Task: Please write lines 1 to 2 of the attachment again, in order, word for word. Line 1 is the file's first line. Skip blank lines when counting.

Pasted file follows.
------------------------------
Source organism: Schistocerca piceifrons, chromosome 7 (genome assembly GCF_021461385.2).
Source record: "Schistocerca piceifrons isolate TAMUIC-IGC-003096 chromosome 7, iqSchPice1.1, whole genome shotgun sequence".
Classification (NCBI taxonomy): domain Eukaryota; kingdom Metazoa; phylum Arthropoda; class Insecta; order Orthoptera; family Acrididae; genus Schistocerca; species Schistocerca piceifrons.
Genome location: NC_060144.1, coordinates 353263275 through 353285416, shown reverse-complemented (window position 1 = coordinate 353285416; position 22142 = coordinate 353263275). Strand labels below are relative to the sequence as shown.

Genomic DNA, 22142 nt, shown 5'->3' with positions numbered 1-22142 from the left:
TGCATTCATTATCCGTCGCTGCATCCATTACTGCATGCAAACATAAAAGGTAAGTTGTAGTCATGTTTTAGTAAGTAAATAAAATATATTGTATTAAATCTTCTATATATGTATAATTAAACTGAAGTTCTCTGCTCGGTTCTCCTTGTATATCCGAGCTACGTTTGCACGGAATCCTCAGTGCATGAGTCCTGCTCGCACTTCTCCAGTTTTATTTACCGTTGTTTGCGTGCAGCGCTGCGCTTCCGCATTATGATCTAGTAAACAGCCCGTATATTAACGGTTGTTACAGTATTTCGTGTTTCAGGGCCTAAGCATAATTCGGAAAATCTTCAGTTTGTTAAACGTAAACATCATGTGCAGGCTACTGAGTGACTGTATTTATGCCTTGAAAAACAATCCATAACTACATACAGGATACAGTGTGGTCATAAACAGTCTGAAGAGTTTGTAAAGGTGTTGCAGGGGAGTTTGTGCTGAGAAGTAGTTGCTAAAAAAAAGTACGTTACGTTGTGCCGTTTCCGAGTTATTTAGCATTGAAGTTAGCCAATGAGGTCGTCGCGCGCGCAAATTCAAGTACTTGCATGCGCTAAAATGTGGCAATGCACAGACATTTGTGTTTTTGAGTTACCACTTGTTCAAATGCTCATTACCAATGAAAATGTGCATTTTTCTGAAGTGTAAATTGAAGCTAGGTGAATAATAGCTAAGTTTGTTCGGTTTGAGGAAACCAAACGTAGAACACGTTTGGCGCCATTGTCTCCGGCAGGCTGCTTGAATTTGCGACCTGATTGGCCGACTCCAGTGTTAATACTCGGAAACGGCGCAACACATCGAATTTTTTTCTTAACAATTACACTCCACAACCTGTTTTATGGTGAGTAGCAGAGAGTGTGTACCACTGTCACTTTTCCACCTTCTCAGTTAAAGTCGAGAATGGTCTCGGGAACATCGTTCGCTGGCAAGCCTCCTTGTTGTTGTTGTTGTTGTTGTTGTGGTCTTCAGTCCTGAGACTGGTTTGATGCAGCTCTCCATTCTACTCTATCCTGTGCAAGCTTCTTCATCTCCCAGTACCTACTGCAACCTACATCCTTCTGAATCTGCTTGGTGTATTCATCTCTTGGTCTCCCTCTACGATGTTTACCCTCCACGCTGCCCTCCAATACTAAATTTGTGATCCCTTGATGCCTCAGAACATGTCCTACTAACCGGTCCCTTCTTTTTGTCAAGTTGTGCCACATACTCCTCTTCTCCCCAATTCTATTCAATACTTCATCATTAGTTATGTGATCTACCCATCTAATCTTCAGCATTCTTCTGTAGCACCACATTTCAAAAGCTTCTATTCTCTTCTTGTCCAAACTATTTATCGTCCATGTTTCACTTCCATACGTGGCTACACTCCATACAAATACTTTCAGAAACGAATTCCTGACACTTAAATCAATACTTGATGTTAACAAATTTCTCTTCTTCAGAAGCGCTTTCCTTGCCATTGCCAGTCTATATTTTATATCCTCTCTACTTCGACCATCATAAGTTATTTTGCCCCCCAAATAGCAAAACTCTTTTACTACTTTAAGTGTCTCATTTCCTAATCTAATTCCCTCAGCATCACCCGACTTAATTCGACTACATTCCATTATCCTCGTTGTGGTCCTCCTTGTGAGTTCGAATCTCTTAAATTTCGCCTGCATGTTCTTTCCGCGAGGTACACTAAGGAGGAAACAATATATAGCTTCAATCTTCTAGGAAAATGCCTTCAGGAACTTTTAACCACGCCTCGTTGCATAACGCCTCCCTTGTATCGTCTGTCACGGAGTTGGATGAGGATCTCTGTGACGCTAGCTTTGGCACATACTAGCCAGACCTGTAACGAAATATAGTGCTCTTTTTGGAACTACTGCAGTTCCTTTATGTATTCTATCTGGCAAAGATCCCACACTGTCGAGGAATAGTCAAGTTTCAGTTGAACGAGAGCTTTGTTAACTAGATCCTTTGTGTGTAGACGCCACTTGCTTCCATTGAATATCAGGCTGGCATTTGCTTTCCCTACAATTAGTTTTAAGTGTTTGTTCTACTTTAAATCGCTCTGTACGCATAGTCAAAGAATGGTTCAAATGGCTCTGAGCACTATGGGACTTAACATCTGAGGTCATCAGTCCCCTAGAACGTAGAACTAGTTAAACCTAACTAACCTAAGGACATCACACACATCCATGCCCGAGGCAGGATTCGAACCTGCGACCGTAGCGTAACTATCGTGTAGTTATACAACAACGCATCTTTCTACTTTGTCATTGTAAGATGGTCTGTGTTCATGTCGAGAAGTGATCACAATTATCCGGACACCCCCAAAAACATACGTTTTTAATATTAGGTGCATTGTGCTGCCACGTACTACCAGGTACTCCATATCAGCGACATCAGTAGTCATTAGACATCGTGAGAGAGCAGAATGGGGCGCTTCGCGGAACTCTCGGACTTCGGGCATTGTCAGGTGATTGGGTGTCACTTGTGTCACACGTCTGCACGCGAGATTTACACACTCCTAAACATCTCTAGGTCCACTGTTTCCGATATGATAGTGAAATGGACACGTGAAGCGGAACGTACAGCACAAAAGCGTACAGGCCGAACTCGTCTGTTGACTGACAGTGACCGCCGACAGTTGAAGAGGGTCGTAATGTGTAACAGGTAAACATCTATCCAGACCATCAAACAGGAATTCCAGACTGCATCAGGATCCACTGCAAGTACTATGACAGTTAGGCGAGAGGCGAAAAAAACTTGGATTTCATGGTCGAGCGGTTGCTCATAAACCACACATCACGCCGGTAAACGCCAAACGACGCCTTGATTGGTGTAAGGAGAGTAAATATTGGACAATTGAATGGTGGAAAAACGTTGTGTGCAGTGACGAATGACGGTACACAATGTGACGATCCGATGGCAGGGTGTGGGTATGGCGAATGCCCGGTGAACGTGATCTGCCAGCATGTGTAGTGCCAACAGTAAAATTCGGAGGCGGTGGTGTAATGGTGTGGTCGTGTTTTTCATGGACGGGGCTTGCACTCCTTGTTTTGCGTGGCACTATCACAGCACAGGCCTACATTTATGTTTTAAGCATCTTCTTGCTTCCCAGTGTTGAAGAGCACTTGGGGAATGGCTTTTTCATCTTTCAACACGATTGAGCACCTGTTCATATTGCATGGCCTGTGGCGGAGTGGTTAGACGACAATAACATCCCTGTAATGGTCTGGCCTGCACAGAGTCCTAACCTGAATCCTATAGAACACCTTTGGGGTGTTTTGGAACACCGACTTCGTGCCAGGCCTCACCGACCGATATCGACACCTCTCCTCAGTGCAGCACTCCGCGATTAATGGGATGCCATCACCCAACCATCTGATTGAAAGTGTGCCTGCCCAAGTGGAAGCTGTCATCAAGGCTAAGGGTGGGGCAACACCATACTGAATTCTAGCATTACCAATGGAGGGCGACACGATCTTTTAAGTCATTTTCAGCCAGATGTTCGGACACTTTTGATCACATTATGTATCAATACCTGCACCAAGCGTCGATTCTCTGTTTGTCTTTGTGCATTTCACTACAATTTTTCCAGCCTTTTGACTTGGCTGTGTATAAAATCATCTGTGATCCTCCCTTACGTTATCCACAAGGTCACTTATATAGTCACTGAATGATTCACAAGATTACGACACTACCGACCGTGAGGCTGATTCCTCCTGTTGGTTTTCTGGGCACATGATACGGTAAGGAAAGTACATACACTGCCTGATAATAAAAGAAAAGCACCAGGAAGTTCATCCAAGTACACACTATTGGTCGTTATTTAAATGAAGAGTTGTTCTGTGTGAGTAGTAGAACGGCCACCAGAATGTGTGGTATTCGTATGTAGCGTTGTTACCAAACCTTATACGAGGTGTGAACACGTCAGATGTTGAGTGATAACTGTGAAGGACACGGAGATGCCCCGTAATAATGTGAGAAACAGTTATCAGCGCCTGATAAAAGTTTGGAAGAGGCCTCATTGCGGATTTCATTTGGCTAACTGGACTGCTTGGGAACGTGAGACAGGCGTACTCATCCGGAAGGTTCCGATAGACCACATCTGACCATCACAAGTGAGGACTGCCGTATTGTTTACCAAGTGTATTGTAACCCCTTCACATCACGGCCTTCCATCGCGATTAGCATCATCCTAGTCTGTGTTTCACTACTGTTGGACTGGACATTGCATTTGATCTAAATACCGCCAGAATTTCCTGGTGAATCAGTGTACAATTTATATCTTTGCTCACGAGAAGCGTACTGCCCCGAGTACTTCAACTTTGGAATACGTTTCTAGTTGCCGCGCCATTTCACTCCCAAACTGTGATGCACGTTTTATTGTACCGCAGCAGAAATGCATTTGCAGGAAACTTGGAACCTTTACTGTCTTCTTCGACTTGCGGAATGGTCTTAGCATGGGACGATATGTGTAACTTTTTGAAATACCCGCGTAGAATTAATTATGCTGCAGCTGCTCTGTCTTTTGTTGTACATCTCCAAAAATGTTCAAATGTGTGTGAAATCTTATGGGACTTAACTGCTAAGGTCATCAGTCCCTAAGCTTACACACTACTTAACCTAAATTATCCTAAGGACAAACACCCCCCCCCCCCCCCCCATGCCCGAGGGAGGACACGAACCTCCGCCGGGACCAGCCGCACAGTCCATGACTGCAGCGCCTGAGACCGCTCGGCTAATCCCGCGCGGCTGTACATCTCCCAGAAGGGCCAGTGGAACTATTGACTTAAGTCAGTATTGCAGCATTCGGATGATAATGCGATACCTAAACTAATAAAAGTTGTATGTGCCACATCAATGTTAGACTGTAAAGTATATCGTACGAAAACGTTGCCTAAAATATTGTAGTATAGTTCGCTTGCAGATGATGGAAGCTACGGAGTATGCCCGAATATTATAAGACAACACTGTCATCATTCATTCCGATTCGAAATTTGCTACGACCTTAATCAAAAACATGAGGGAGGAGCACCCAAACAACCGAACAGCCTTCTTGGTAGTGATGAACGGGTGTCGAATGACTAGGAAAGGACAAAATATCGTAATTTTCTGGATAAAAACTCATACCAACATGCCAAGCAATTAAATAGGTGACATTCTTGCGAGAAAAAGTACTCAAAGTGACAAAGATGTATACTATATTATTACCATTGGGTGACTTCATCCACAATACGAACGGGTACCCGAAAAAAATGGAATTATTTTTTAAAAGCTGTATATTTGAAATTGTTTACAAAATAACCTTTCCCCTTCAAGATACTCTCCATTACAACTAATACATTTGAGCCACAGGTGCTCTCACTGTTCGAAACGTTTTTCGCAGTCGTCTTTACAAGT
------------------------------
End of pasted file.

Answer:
Source organism: Schistocerca piceifrons, chromosome 7 (genome assembly GCF_021461385.2).
Source record: "Schistocerca piceifrons isolate TAMUIC-IGC-003096 chromosome 7, iqSchPice1.1, whole genome shotgun sequence".